Rows about money predict later divorce

Couples who argue about financial matters may be more likely to get a divorce than those who row over other matters, new research has suggested. Carried out by Sonya Britt, Assistant Professor of Family Studies and Human Services and Programme Director of Personal Financial Planning at Kansas State University, the study found disagreements over money to be the top predictor of separations.

Published in the journal Family Relations, the research made use of longitudinal data from more than 4,500 couples as part of the National Survey of Families and Households.

It was found that money-related arguments are the main precursors to divorce for men and women, even more than fallouts regarding children, sex and in-laws.

Ms Britt noted people's financial arguments can be measured from as soon as they first tie the knot, adding that if "they were first together and already arguing about money, there is a good chance they are going to have poor relationship satisfaction".

Chartered Psychologist Kim Stephenson comments:

"This may be evidence for something that has been suspected for some time, but not demonstrated incontrovertibly.

"We know that the rate of 'financial infidelity' (lying, concealment, dishonesty generally about money) is on the increase in both the UK and US, based on figures since the financial crisis in 2008.  It's also been true for some time that financial issues are a major source of marital discord, for example, financial concerns are stated as the number one reason for couples to consult Relate.

"It would be useful to see the data and more detailed analysis from the study, however. For example, it would be helpful to know the method of calculation of 'predictor of divorce' and to know to what extent the greater number of arguments about money as distinct from other causes (such as in-laws, children, sex) might bias the perceptions of what proportion of divorces result from financial arguments.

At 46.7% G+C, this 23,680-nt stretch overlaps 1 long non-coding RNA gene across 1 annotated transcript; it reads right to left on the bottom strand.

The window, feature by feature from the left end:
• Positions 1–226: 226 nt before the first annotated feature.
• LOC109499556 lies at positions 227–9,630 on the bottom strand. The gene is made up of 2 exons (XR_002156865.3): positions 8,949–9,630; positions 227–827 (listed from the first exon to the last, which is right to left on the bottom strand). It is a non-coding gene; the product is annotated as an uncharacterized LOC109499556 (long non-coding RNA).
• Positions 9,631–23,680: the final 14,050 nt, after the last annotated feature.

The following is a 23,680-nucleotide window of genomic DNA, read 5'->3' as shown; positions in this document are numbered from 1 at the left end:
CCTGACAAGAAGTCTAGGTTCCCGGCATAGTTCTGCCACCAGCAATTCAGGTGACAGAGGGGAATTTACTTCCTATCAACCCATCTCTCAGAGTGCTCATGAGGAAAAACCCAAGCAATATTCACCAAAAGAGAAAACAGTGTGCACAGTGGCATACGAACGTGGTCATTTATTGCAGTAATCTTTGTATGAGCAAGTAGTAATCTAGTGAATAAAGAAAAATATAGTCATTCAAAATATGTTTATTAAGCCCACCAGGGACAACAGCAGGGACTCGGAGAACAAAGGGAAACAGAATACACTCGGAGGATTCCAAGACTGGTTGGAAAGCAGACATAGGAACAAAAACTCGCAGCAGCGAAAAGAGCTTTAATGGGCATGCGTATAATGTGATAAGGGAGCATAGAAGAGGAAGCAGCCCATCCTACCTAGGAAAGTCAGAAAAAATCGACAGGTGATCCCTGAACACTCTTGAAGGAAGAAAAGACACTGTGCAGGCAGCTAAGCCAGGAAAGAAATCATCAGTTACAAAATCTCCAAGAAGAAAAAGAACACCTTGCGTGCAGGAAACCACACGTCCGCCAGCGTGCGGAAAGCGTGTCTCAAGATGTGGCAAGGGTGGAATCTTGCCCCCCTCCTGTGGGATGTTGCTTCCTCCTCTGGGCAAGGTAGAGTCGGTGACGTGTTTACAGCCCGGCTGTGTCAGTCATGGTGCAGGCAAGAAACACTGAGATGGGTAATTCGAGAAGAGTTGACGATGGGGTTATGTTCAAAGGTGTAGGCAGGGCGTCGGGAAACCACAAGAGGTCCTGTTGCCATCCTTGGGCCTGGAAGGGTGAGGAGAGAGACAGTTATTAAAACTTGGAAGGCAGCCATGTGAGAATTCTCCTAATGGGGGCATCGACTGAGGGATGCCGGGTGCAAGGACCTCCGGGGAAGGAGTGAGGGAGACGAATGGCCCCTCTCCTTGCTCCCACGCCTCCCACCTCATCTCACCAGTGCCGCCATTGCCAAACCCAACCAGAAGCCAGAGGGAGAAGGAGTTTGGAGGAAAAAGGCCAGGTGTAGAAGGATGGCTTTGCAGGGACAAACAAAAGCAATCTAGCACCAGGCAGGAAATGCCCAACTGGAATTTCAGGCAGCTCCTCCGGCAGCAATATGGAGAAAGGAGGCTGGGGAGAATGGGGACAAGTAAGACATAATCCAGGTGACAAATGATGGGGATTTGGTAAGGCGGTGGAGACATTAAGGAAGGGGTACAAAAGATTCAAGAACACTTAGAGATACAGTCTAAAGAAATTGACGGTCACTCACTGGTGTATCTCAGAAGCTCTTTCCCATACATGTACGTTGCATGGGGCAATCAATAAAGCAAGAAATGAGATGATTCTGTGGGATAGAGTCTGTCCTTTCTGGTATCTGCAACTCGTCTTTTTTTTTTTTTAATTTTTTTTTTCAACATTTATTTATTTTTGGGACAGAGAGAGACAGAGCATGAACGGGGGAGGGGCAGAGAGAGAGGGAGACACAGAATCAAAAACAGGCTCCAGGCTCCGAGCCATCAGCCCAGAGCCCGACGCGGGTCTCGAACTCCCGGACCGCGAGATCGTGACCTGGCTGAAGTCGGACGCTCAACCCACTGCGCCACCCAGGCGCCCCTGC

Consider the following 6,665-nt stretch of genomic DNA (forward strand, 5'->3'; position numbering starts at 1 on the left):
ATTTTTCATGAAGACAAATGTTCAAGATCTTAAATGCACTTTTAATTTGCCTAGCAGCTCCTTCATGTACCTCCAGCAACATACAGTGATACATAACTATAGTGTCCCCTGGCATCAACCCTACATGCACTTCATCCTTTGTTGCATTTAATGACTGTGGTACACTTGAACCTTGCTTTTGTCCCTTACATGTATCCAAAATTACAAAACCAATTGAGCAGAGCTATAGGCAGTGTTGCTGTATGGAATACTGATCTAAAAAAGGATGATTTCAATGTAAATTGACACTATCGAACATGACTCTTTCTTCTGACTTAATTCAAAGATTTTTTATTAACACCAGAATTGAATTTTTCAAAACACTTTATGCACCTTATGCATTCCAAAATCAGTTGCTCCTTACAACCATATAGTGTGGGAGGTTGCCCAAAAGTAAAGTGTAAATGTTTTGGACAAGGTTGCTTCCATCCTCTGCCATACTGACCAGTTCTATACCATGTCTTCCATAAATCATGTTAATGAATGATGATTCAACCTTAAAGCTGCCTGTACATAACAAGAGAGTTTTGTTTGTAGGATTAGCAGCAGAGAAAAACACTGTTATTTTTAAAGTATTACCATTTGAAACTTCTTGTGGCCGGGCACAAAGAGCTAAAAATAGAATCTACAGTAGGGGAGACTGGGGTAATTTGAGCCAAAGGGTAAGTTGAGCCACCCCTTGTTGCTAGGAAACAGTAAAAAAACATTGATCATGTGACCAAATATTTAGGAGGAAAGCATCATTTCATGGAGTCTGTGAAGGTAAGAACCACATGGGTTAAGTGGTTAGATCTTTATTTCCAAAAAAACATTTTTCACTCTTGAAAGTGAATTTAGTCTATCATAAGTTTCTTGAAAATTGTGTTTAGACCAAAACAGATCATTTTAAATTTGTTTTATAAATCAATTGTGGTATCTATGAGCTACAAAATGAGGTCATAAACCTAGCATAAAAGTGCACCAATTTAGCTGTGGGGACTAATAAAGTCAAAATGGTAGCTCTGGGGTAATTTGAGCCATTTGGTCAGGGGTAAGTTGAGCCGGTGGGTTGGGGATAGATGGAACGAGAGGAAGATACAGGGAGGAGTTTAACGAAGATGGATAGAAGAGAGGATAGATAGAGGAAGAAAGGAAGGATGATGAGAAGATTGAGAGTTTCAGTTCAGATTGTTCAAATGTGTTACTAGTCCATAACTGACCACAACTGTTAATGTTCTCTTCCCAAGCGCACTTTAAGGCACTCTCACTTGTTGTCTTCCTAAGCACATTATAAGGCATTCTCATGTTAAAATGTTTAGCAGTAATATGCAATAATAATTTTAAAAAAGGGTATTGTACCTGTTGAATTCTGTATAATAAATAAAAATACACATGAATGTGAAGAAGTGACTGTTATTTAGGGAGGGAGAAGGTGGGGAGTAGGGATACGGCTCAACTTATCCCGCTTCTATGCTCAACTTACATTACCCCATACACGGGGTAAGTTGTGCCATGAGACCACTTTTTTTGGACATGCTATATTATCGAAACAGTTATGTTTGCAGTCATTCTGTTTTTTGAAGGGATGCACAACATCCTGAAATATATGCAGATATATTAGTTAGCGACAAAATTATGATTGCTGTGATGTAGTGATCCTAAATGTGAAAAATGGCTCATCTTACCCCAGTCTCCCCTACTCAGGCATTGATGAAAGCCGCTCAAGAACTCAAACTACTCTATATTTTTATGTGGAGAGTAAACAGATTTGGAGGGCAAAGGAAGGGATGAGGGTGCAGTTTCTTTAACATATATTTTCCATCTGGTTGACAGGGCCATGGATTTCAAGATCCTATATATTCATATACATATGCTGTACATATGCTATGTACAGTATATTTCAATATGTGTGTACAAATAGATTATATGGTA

"Similarly, it would be useful to understand the definition of 'longer time to recover' and the categorisation of the "seriousness" of an argument, given that an argument about sexual infidelity (for example) might still be a problem years later, while an argument about profligate spending, while involving areal crockery at the time might well prove to be a storm in an airborne teacup.

"There is the danger that what we've got is a self-fulfilling prophesy, the seriousness of the argument is measured by the probability of divorce, and since the majority of arguments are about money, then the majority of divorces must arise from money and therefore money is seen as the most serious and longest lasting problem.

"Finally, it would also be interesting to know to what extent there was a 'root cause' of conflict in the marriages under study.  It may be that finance is the cause of other problems, but it may also be a convenient scape-goat or label for deeper problems that are either not realised or not faced honestly."

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